“A Friendship with Jesus” | Adventist Today
Adventists, if voting, must not link their church with any political party: "God . " What relation should Seventh-day Adventists sustain to the question of politics?. The question, “Can an Adventist marry a non-Adventist” has been discussed in varying Marriage between believers and unbelievers is forbidden by God. Other quotes of E. G. White on marrying an unbeliever include. Thus, Adventists, who had not spread beyond the Northern states at that point, . concerns itself only with the individual's accountability and relationship to God. . 5 Brock summarizes and gives key quotes from the debate in the pages of the.
The parent is the first and foremost influence upon a child, especially in their early years. A child receives their inherited character from the parent, and it is the parent who can shape the child's character for better or for worse. Thus the parent holds the greatest weight of responsibility in the child's life. Once children begin school, they will spend more time with their teachers than with their own parents, giving the school and teacher the next greatest influence.
The teacher is in a unique position as the point of reference between the threefold influences, being a connection between the school, the church, and the parents.
- “A Friendship with Jesus”
The teacher is a representative of the church, just as the school is to promote the practice of Adventist beliefs and values in a safe environment where children can feel trusted and responsible for their own actions and choices. The teacher holds the greatest weight of responsibility in shaping the child's ability to reason.
This is why parents choose to send their children to church schools, knowing full well that the teacher can shape the child's perception and acceptance of the church and our beliefs. The church, in turn, reinforces what a child learns through Sabbath school and supports the school and parent spiritually.
It is essential that the church supports the school, just as it is essential that the school teaches and promotes the church's beliefs. The pastor acts as a bridge between the church and school as a complement to the teacher in the Adventist system, sharing many of the same responsibilities in ministry. The church is the driving force behind the entire structure, with the school being the greatest direct influence the church can have on a child.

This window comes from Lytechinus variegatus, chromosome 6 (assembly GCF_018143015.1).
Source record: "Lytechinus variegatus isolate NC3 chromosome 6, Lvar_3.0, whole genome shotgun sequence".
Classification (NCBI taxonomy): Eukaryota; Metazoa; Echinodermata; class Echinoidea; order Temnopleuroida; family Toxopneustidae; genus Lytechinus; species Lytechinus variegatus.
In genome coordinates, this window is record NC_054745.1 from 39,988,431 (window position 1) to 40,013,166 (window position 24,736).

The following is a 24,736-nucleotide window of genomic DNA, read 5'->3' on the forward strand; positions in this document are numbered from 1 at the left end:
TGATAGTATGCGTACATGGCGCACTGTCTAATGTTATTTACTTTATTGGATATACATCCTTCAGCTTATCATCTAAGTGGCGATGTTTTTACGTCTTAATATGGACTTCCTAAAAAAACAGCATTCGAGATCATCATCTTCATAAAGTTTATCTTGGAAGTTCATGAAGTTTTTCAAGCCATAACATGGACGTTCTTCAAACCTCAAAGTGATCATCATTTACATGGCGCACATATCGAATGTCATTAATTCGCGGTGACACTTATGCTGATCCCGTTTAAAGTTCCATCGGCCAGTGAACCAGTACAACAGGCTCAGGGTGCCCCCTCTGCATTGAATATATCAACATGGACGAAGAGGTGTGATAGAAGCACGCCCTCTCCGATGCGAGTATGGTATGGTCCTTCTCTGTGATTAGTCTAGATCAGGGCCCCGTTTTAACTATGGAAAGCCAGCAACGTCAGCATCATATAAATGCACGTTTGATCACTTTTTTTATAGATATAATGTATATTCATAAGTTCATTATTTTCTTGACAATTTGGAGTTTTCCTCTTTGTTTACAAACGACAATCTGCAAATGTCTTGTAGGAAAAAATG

Since the church's system of biblical beliefs is the basis for the entirety of the child's spirituality, we need to look at the state of the church in relation to Adventist education.
The nature and mission of Adventist education is a topic of disagreement, which reflects the internal state of the church itself. The church is to be both an outreach to those who have yet to be converted and a source of spiritual growth for those already in the faith. Yet the Adventist Church wrestles with the mission of Adventist education as it did more than a hundred years ago: It would seem that in the general church member's perception, the mission of the Adventist Church has been separated, or perhaps completely lost, from the mission of Adventist schools.
God’s Messenger | Ellen G. White Estate
How could we tell who would be the most promising, who would render the best service to God? We cannot judge the outward potential of any child or youth.
As a denomination with unique beliefs and doctrine, we have a responsibility to encourage each young person to come to the point where they want to know and love God. Once they have formed a personal relationship with Him, He can guide and direct their lives according to His purpose. The church should be a place where young people can come to be supported in their spiritual walk with God, regardless of whether or not they are Adventist. This is the mission of the church, and this is the true mission of Adventist education.
There should be no question as to the mission of an Adventist school. Adventist schools are the church's ministry to children and youth, and they have an urgent responsibility that must be implemented and strongly supported into the future.